Sunday, February 8, 2009

Viva Santa Marta de Pateros - Fiesta 2009

It was quite a pleasant surprise when the procession passed by our street early in the morning. We somehow got used to having it after lunch, after each barangay went their separate ways due to some disagreements with the caretakers of the original image (I still do not know the entire story behind this schism so I would not dwell on it.). Anyway, the marshals said this procession was the officially sanctioned one, and that it will go through all the traditional route.

And of course, I'm happy to note that the old ladies and gentlemen who dance the Pandango for Sta Marta were in full force in their colorful patadyongs and swaying graciously to the lively folk music. Unfortunately, music was again provided not by a brass band but played through an amplifier mounted on a truck. It would have really been better if the organizers had tapped the services of a brass band instead of using canned music. I went to both the Ati-Atihan Festival in Aklan and the Sto Nino procession in Roxas Blvd last January, and in both occasions there were as many as 50 brass bands and/or Drum and Lyre contingents! Why can't we have at least one brass band provide real music for our beloved Sta Marta? For the life of me!

Do you remember the paper mache horse? This used to be a staple in the tiange that would miraculously spring up in the main road in front of the church come fiesta time. Seems like it's making a comeback as well.

Everyone was worried that this chubby little boy would accidentally lose grip of the mock bolo he was holding and spinning around while dancing. Again, a happy return to traditions, although in the olden days a fully grown up man is designated as the magbabalut who slew the crocodile. And where was the crocodile, by the way? As the good Bishop San Diego noted in his homily the previous day, the river has dried up so the crocodiles are now amongst us. Touche!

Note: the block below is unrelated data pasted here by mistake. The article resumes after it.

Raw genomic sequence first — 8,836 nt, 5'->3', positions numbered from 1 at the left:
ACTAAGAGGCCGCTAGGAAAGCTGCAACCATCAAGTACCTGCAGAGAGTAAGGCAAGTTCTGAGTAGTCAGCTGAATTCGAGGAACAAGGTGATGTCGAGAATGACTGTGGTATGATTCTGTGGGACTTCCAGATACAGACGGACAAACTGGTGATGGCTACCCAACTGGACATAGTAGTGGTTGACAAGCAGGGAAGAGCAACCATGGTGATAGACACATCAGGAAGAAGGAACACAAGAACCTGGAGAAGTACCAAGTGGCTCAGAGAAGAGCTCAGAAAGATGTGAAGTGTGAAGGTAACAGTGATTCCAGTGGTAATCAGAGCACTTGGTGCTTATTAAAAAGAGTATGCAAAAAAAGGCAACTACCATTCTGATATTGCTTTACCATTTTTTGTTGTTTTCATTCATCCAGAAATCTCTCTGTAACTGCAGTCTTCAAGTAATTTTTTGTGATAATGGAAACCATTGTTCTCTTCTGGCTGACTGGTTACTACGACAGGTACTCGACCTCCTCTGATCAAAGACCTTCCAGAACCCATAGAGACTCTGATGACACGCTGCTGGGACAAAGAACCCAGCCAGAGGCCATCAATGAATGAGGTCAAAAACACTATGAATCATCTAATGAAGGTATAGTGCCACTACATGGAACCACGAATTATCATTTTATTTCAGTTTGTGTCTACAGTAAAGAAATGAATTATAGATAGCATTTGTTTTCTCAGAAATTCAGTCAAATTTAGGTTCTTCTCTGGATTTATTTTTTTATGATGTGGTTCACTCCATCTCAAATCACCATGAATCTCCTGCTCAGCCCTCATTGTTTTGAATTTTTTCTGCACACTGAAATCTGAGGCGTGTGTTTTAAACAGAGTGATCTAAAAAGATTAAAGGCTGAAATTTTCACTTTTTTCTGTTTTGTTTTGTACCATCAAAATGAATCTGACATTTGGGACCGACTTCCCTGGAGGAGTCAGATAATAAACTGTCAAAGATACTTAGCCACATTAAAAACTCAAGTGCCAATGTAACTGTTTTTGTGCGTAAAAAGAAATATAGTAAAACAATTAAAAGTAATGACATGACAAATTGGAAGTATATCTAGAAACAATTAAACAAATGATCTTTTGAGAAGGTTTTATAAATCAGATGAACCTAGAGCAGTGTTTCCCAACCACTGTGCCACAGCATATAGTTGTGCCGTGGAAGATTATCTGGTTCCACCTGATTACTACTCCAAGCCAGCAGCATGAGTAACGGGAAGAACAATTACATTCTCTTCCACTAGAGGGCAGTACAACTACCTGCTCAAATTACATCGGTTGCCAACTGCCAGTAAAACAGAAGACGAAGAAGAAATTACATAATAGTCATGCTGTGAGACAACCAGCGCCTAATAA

Young people also made their presence felt, and made a very clear statement that the new generation of Pandango dancers ang mamanata are here to stay. Their shirts say it all: New Generation. Hail to the Youth!

I am not sure if what they brought out for the procession is the Sta Marta Matanda (original image) or the Callejera or Bata (new image). During the Mass to designate the San Roque Parish Church as the Diocesan Shrine of Sta Marta, people were talking about the return of the old image in the place of honor. I do hope that the conflict had been resolved, and that the designation of Pateros as the Diocesan Shrine had brought about its first miracle in the hearts of the devotees of Sta Marta!

An of course, the pasubo will always be awaited by the throng of people following the image. Although balut is no longer thrown to the the people from houses along the procession route, goodies still abound. And people are getting smarter and smarter year after year, employing a host of tricks to get the most out of the pasubo - including the use of upside down umbrellas and big boxes.

The government and the private sector are still trying their best to clean up the Pateros River. I look forward to the day when we can have the Pagoda in the river again. Who knows, the ducks may yet return to a clean river once again - and the brass bands can start playing the pandango instead of the empty canned music played from loudspeakers. And yes, maybe we can find the courage again to slay the crocodiles in our midst.

Viva Sta. Marta!